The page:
Mother, age 45 Despite such multifaceted work and scheduling challenges, a small number of parents described strategies or sacrifices made to overcome these SBPI barriers. One mother said, So yes, I do have to forgo some sleep sometimes. You know, when I was working during the day, there were days when I would let my boss know the day before.
Our findings support previous research demonstrating links between motivational factors i. Overall, the barriers identified help to explain why parents in the current study indicated infrequent involvement in SBPI activities. However, in a sample of parents of diverse ethnic and SES backgrounds, Green et al. This finding suggests that parents who are less confident about their capacity to help their child in school may interact with the school more often to obtain support Green et al.
Additional research in this area may help to elucidate the relationship between self-efficacy and SBPI specifically among populations more similar to the sample in the current study. Regardless of the source of invitation for involvement, parents generally reported negative and sometimes hostile interactions with teachers and other school staff that can present barriers to future parent involvement that is up to their discretion. This finding is similar to previous research indicating that unfriendly and hostile relationships frequently characterize parent and school personnel interactions in predominately low-income, minority samples Barton et al.
Q & A with McKenna Grace- Suburban Parent magazine
Moreover, some parents in this sample noted instances when teachers were inappropriate or disrespectful to their children. Despite these negative experiences, parents expressed little reticence about interacting with teachers and staff. Because perceived racism based on SES or race was not explicitly explored in the current study, the absence of barriers related to these factors is uncertain.
Present study findings indicate that many parents held negative impressions of the school. Parents reported that general school invitations for SBPI about school events and meetings were poorly coordinated. Information about SBPI opportunities were communicated inconsistently or too late for parents to plan appropriately. Aggressive and disrespectful students dissuaded some parents from visiting the school, and interactions with other parents were viewed unfavorably.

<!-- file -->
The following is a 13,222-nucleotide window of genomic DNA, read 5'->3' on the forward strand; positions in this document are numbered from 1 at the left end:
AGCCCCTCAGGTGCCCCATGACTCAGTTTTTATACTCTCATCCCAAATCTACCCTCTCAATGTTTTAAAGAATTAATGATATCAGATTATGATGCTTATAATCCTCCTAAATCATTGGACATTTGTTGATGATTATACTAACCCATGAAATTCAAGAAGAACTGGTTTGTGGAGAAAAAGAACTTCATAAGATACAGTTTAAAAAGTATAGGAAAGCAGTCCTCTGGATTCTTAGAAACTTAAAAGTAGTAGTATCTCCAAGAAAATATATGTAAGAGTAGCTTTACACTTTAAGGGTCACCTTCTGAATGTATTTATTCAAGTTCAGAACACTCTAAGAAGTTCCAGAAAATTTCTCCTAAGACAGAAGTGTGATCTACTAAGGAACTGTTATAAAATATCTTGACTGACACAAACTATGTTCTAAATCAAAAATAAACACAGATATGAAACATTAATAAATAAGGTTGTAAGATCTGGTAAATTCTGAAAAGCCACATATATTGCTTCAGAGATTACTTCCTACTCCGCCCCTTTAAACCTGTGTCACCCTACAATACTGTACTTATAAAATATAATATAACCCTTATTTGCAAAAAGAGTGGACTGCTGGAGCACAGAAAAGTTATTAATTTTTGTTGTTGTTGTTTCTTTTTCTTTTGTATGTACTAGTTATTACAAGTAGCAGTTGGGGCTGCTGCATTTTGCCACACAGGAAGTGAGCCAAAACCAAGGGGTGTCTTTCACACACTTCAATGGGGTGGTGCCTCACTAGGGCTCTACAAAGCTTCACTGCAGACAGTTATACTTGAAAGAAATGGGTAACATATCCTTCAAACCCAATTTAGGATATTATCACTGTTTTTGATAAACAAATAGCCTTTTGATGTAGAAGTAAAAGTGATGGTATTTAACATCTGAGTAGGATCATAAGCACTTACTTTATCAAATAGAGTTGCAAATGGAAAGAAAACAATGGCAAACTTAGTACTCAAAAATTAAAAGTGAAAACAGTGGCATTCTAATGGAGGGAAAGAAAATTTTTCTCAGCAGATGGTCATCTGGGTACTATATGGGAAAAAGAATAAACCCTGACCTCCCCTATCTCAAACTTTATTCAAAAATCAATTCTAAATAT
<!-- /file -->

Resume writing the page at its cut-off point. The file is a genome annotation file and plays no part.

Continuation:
One finding of the study suggests that the school climates of the three middle schools in this study were not welcoming. Given that a welcoming school climate is an indicator of general school invitations for parent involvement Green et al. In particular, the perceived school safety risks that stemmed from aggressive and disrespectful students seemed to repel some parents in the current study from visiting the school rather than encourage more frequent visits.
This interpretation is in line with prior research indicating a positive association between school safety and parent involvement Griffith, On the whole, the parent invitations for involvement findings demonstrate that the parents in this study generally had negative experiences with the schools.
For example, the prospect of having hostile interactions with teachers reduced the appeal of SBPI for many parents; however, a child experiencing teacher disrespect and antagonism was a catalyst for SBPI.
Similarly, the negative school climate repelled parents, yet at the same time, the deleterious school climate contributed to the ubiquitous nature of classroom conduct problems and peer conflicts. Thus, engaging in SBPI to address such problems was a common experience for a number of parents in the study. Such parent invitations for involvement findings exemplify the transactional nature of the interactions between parents, their children, teachers, administrators, as well as other students and their parents.
Personal Life Context Work and scheduling issues were the most commonly identified barriers. Parents indicated various scheduling issues that presented a challenge to school involvement including work, raising children, and family responsibilities e.
Parents also conveyed how demanding work schedules and multifaceted family responsibilities diminish their physical energy, thus, inhibiting their ability to engage in SBPI. The availability of resources such as transportation and child care was not probed in this qualitative study.
Therefore, it is unclear why limited resources failed to emerge as a frequent barrier among parents in the current study. However, other findings from the same study suggest that parents with low self-efficacy regarding their capacity to help their child in school may engage in SBPI more often to obtain support Green et al. Additional research on the role of self-efficacy in predicting SBPI should also incorporate measures of knowledge and skills as well as analyses that explore both direct and indirect relationships among these factors.